Tony Martin and English Self-Defense Laws

Calling back to a great scene in a classic 80s comedy film:


You can’t have a discussion about self-defense in the United Kingdom without gun owners pulling Tony Martin out of their asses, but I often wonder how many gun owners have a deep understanding of the case, and what the facts were surrounding it. To understand why takes a bit of delving into self-defense law in both the UK and US. While I’m far from an expert on these topics, I think I do have enough rudimentary understanding to try to explain the background, and illustrate how the Martin case shows the differences in self-defense laws between the US and the UK.

Despite common belief, English self-defense laws have changed little since 1968.  You can see the current law here, which just clarifies the common law in England a bit. Self-defense in the UK can best be described as:

A person may use such force as is reasonable in the circumstances in the prevention of crime, or in effecting or assisting in the lawful arrest of offenders or suspected offenders or of persons unlawfully at large.

For contrast, you can find Pennsylvania’s law here. Pennsylvania justifies the use of force (not deadly force) under limited circumstances, and proscribes the use of deadly force except in extreme and dire circumstances.  American self-defense laws commonly make a distinction between the use of force and the use of deadly force, where as English law attempts to cover the whole spectrum of force through a reasonableness test.  If you use deadly force or force in most of the United States, you will still be subject to a similar reasonableness test, but a jury will be asked whether you acted reasonably, as a reasonable person, in terms of the circumstances under which you acted. In the United Kingdom, the jury will be asked whether the force you used was reasonable. In American law, that’s spelled out more distinctly. Pennsylvania, for instance, allows you to use whatever force is necessary, not  reasonable, though Pennsylvania requires that deadly force is only permitted in certain dire and extreme circumstances.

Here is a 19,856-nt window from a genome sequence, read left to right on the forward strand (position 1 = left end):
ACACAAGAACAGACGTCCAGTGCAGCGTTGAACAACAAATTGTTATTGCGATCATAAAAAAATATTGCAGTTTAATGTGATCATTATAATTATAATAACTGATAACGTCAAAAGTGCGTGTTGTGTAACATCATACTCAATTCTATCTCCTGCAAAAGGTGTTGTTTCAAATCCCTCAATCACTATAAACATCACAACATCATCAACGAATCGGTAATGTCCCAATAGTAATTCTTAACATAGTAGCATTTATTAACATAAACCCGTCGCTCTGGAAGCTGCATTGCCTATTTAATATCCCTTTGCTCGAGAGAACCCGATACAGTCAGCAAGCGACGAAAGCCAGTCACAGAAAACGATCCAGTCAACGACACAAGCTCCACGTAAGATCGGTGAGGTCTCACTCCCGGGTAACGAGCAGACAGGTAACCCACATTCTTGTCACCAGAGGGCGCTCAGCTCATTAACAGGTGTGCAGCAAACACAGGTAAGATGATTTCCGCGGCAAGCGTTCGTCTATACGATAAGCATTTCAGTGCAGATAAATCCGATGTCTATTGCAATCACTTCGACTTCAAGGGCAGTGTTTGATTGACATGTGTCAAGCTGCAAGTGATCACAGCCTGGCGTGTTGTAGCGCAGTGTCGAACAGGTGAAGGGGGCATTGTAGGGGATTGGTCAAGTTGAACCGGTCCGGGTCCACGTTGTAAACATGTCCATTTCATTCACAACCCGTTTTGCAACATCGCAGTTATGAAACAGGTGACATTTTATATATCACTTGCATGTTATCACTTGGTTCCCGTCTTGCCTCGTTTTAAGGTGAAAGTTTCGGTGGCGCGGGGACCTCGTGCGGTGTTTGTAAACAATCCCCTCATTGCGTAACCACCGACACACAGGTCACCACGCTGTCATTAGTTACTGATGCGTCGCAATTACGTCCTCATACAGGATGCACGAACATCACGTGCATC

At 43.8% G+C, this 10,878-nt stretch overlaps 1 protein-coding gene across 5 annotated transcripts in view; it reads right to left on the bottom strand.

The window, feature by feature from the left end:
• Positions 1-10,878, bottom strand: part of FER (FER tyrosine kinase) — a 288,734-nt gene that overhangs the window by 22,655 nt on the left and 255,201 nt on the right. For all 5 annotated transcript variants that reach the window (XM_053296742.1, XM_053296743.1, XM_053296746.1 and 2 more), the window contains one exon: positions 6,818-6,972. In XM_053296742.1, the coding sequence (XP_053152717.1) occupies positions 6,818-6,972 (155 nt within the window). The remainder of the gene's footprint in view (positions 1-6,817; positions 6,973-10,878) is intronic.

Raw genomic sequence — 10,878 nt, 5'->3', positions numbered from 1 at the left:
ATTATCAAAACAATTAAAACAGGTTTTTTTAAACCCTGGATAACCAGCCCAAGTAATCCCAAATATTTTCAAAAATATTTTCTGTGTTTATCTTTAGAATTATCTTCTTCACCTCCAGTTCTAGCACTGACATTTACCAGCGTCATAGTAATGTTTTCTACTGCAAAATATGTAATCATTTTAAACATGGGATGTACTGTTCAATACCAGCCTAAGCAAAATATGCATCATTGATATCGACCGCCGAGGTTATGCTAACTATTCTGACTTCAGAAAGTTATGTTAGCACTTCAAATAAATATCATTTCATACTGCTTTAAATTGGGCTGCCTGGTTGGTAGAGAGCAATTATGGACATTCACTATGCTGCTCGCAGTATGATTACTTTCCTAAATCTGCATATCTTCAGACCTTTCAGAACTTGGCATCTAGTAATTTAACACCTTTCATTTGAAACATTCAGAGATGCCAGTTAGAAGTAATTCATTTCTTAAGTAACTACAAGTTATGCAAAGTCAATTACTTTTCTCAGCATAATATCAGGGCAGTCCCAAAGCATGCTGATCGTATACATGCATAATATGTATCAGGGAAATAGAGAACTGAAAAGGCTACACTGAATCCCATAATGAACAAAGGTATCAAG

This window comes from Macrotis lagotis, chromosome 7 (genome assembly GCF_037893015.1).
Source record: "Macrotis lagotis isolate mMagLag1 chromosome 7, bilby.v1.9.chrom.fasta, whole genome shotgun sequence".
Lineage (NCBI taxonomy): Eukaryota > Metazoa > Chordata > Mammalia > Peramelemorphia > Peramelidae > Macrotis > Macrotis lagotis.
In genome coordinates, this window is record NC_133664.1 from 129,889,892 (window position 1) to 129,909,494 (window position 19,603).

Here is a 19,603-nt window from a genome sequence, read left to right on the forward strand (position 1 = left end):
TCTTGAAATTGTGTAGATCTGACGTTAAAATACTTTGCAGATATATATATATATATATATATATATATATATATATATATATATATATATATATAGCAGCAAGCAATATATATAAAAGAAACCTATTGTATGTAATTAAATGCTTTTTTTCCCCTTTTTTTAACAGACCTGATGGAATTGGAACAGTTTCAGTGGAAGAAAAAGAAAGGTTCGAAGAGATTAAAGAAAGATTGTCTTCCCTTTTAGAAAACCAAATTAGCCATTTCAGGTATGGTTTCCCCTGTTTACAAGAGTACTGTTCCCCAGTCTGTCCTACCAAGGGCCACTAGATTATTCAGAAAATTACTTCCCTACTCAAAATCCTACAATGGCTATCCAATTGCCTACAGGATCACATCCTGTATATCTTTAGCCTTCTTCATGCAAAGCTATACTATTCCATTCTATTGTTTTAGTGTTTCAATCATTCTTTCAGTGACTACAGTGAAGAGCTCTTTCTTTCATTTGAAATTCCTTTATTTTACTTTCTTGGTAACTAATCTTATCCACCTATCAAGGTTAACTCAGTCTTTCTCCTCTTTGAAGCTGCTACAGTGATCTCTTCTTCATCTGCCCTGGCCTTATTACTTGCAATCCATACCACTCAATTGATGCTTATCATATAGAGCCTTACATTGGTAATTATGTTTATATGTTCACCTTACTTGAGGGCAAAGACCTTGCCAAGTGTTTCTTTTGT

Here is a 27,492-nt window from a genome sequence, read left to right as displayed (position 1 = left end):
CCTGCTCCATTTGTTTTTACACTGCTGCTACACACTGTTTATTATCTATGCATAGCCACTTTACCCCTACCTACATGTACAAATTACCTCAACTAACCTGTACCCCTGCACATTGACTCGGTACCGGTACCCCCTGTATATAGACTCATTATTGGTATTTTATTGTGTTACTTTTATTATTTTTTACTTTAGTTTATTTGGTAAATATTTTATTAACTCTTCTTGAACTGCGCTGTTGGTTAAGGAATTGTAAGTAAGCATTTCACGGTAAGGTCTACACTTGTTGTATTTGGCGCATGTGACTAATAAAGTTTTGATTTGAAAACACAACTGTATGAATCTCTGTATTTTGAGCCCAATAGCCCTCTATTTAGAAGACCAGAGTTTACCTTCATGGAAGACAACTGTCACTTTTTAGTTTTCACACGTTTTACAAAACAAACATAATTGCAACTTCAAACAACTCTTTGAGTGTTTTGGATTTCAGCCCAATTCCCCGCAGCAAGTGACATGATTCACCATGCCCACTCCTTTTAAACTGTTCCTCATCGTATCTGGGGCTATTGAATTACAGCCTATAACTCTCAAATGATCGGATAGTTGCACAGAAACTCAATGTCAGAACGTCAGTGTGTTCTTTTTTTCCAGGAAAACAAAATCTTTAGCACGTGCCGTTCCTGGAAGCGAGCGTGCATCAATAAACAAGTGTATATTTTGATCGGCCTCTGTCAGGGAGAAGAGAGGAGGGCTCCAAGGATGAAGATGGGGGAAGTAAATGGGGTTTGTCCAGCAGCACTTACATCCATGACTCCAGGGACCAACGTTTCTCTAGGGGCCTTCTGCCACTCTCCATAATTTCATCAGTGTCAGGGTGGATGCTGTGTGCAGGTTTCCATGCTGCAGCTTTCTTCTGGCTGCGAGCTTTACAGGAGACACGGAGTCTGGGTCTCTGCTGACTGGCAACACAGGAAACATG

But despite the differences, to the extent that self-defense in danger across the pond, it’s largely because of shifting cultural attitudes away from the use of deadly force in self-defense. If you brought the self-defense laws of England over to the United States, practically speaking not much would change about self-defense, because most Americans believe that using deadly force on a home invader is reasonable, while Englishmen do not embrace the concept to such a great extent anymore. In addition, American jury verdicts require unanimity, whereas English juries do not require it. These factors promote differences in the kinds of cases that will be prosecuted in each of those respective jurisdictions. Prosecutors are going to respond to what they know they will get out of a jury. Practically speaking, even in a state like Pennsylvania, which does not have Castle Doctrine, a prosecutor is going to be reluctant to bring a case of a homeowner shooting a home invader because that case is highly likely to end in acquittal. He will take care to make sure the facts of the case show a serious wrong or error on the part of the actor, more care than his English counterpart, because his English counterpart only has to get 10 out of 12 jury members to believe that the homeowners use of force was out of proportion, and therefore not reasonable. While it’s still theoretically justifiable to use deadly force in self-defense in England, it is much more likely to result in prosecution there, because it’s much more likely to result in conviction. Self-defense has not been eradicated in the UK, but it has been weakened. Changing mores about self-defense are only part of the story. There’s a much larger story at play here, a big part of which is an increasing belief that jury trials themselves are anachronistic and outdated, as has been shown in the recent decision that juries in criminal trials are not strictly necessary in England and Wales.